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Opening of "Kiss Me, Kate' in Spring Hill is a sparkler

(ran PC edition)

Excellent singing, fine performances and great choreography carry the Cole Porter musical.

The Stage West Community Playhouse's production of Cole Porter's 1948 musical Kiss Me, Kate got off to a rousing start Thursday, thanks mainly to excellent singing, appealing performances, colorful period costumes and Jane Geddings' choreography.

Despite a few opening-night glitches and some overly long set changes and musical overtures, director Bob Reece's cast and crew delivered a sparkling evening of singing, dancing and story.

Kiss Me, Kate takes place backstage and onstage during one evening of a Baltimore tryout of a theatrical troupe's production of Shakespeare's Taming of the Shrew. The stars of Taming, Fred Graham/Petruchio (Tom Russell) and Lilli Vaness/Katherine (Susan Schildbach), are marking the first anniversary of their divorce and are feuding as much offstage as their characters do onstage. Fred grouses about Lilli's bad temper, and Lilli rages about Fred's supersized ego. Things escalate until Lilli fumes that she's walking out on the show.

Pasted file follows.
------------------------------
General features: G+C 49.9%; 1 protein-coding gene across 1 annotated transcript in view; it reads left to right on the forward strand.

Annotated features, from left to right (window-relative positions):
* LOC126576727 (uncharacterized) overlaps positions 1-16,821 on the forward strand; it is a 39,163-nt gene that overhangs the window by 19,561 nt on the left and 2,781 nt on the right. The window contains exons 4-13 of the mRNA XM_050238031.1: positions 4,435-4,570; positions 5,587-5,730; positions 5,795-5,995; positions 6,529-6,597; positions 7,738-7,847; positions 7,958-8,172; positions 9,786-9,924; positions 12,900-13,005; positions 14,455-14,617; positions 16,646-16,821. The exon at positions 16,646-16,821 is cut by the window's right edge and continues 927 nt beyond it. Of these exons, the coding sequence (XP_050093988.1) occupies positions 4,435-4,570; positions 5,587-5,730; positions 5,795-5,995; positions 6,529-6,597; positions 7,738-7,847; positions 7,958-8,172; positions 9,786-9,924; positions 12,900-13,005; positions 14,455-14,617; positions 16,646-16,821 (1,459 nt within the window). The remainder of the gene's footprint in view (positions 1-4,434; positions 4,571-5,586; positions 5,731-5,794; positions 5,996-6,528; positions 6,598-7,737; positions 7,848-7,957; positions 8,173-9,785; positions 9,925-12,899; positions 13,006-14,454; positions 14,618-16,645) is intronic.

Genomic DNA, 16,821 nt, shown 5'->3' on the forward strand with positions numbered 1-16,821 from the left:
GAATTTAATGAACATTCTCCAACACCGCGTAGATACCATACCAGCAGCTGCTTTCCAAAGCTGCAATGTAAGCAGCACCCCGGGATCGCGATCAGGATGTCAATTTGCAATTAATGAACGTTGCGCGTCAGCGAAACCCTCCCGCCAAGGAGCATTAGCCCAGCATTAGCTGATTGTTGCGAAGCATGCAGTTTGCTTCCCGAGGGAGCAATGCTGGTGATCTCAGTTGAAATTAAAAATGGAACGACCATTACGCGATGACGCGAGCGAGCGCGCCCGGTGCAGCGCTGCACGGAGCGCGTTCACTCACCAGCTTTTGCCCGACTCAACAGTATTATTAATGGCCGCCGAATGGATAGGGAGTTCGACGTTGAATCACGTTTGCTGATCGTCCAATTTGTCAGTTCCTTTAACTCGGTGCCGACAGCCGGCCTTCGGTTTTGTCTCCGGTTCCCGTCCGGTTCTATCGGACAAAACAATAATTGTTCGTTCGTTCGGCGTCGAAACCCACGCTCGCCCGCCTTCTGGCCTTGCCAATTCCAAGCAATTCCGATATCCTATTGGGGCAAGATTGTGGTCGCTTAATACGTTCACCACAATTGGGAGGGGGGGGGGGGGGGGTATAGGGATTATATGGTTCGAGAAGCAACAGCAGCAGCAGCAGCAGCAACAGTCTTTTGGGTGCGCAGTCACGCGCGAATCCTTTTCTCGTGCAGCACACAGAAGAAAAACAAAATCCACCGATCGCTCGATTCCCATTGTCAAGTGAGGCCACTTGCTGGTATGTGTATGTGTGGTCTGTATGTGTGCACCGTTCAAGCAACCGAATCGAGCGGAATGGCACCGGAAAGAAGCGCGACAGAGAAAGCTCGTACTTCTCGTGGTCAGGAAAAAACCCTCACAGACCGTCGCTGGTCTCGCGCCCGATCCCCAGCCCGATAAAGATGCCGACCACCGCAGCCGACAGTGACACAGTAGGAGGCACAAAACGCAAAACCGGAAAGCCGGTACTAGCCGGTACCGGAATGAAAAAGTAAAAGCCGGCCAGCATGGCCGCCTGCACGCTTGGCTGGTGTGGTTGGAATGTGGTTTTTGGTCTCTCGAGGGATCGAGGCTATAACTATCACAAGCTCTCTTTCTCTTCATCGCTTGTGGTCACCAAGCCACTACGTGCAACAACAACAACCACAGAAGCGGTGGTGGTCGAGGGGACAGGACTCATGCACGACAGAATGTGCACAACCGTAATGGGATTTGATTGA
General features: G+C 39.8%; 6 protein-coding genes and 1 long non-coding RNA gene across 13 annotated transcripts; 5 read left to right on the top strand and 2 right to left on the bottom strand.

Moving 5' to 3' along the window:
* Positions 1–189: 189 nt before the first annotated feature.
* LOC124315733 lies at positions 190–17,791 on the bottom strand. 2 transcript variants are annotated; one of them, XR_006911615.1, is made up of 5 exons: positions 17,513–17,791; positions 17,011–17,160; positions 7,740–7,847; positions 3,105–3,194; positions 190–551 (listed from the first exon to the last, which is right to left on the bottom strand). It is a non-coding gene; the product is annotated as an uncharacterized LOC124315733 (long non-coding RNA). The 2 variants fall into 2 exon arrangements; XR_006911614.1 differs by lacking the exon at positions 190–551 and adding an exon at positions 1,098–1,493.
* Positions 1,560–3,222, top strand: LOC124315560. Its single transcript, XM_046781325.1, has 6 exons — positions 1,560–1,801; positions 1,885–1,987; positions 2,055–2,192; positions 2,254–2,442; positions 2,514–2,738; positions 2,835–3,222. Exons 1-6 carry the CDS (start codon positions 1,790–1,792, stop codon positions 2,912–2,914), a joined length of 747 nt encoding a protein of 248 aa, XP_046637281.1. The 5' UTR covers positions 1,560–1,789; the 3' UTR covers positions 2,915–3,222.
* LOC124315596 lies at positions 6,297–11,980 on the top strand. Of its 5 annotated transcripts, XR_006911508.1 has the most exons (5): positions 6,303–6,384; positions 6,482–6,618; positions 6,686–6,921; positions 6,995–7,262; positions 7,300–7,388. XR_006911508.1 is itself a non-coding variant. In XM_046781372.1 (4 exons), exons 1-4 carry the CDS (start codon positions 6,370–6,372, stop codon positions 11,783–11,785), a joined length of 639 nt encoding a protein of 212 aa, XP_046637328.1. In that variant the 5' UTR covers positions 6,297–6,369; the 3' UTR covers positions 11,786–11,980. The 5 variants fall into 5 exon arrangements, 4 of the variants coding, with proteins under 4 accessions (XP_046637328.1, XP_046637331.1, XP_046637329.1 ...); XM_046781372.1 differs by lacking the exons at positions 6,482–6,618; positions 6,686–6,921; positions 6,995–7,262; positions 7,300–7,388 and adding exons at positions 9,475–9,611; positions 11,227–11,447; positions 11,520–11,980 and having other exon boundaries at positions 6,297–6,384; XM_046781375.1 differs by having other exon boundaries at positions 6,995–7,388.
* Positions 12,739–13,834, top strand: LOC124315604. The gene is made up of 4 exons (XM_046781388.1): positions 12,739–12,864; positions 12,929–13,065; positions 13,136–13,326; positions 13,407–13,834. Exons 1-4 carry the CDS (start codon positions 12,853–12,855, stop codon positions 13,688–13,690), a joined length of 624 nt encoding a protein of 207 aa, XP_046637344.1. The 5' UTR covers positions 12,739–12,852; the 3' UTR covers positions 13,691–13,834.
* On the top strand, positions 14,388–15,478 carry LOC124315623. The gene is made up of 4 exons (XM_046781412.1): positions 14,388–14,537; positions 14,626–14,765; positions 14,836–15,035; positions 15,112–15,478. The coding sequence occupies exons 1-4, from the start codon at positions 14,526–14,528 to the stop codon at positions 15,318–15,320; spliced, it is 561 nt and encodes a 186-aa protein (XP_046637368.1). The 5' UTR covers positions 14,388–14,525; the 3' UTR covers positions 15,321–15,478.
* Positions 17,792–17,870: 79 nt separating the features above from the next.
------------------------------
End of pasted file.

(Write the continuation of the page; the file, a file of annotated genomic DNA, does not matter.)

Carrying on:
Matters are exacerbated when one of Taming's actors, Bill Calhoun (Bill Dimmitt), signs Fred's name to the $10,000 gambling bill he owes an unforgiving mobster. Two "enforcers" (Angello Cutillo and Jack Joyce) arrive to collect the note from the unsuspecting Fred, but Fred turns the tables by persuading them to coerce Lilli into staying in the show.

Playwrights Bella and Sam Spewack cooked up a dandy and easily followed double story line, with subplots, but it is Porter's songs that make this show memorable, especially as done by Russell, Ms. Schildbach and Lisa Olmo as the flirtatious Lois Lane/Bianca.

The only thing missing from this fine production is the final scene when Fred/Petruchio plants a big one on Lilli/Kate. The director opted to omit the smooch, perhaps because the leads are really sister and brother. Come on. This is a stage, and it's only acting.